-Featured image by Vanessa Loring

Written by Bella Richmond, Intern, Met Sacramento High School


March is California’s Arts Education month and I am researching what high school students think about arts education and what our community can do to make sure it is funded in Sacramento schools. My name is Bella, and I am a junior in high school. Now that the world is opening up, students need tools to heal and catch up in school. Arts education includes dance, music, theater, visual arts and digital arts, and it can have a massive impact on a student’s life. One study, from the George Mason University Arts Research center, found that after all variables were accounted for, students enrolled in the arts performed better academically than those who were not. Since 1995, the California Education Code requires that schools must teach students visual and performing arts. The truth is, many schools are not meeting this requirement. This first article, and the ones to come, will increase awareness about the lack of arts education in schools and provide some ideas for the Sacramento community about what they can do to advocate for the arts in school. 


To properly research this topic, I am first going to the students and then experts who can help find how students, educators, and parents can improve arts education together. A survey is being sent to Sacramento City Unified School District (SCUSD) high school students on arts education exposure and experiences. The participating high schools are: Hiram Johnson, West Campus, Sacramento High, C.K. McClatchy, Kennedy, Luther Burbank, Rosemont, and the Met. The findings of the survey will be published in a follow-up article to this one. To give special insight into current arts education policy and resources for people to do their own advocacy, I will be interviewing representatives from the Sacramento County Office of Education (SCOE). They can provide special insight into current arts education policy and resources for people to do their own advocacy. Details from their interview will be published in the third article in this set, which will include information on how individuals can make a difference in arts education. For highlights of the interviews, a short video will be published to the AccessLocal.TV website.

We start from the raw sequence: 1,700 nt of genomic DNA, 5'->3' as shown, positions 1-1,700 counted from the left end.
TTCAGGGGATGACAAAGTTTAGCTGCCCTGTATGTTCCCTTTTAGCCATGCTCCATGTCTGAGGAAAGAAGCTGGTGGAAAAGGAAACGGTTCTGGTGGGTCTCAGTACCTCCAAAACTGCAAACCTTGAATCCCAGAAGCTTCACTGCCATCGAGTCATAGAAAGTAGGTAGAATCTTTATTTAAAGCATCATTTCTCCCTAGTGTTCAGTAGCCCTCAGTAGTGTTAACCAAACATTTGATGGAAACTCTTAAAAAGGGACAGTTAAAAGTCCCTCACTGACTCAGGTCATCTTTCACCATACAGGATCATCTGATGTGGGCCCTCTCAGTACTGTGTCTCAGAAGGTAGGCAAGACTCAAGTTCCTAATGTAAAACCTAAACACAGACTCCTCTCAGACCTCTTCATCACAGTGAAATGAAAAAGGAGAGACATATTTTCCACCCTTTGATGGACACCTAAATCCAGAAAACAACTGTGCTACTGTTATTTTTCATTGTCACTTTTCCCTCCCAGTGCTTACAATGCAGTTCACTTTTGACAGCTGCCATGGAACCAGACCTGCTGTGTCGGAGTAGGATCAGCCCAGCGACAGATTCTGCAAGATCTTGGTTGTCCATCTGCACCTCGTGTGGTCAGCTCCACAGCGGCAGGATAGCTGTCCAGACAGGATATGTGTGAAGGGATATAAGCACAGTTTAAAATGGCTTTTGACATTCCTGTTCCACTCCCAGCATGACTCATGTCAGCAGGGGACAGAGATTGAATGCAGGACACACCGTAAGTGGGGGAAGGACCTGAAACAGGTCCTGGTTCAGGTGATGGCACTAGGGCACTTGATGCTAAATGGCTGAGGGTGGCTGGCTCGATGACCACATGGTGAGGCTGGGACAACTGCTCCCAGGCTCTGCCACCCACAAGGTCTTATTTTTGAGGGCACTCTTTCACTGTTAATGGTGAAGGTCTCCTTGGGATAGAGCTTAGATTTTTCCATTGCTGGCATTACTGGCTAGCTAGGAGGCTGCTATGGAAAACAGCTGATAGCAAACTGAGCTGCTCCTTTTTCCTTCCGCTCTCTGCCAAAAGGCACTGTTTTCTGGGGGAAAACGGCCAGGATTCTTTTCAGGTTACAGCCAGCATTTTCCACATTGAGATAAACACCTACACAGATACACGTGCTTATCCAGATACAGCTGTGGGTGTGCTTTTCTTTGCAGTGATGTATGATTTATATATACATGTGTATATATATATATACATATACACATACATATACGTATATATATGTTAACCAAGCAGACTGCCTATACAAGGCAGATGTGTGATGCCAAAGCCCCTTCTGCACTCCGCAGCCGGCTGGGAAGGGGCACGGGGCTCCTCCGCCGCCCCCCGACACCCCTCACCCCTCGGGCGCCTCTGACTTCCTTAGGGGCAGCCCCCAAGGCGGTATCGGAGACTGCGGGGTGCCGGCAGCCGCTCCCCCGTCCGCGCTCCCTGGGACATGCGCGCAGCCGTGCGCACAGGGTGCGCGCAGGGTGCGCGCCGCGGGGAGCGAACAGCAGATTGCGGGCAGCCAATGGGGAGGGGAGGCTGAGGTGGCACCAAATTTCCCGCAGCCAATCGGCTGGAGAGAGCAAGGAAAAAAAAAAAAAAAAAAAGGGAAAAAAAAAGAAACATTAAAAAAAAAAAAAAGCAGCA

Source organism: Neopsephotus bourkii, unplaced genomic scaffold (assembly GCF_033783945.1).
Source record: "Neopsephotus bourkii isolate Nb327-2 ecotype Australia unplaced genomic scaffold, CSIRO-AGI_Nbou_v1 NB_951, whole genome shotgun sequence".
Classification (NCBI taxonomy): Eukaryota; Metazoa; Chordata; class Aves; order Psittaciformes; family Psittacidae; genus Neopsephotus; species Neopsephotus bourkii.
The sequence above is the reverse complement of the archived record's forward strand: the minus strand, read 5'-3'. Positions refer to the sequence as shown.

Youth benefit emotionally and academically from arts education, and in the next article, the youth’s voice will be heard. It is commonly acknowledged that arts funding is usually the first to be cut during budget slashes, so I am going directly to the students to see if they think their art education is adequate. The survey results can help inform people as to what their children are actually learning and how widespread arts education really is in SCUSD. I will ask the SCOE representatives about their thoughts on the survey and if it matches up to what they would predict for the district. Arts are often praised for their importance in teaching children creative and emotional skills, but there is a disconnect between that view and the prevalence of arts education in schools. In my next article, I will discuss the results of the survey and continue to bring more awareness to the public about arts education in Sacramento high schools. 



Bella Richmond

Bella Richmond is a junior at the Met Sacramento High School, and she is interning with the Tower of Youth two days a week at Capsity Oak Park. Bella is also a contributing Youth Media Reporter for AccessLocal.TV.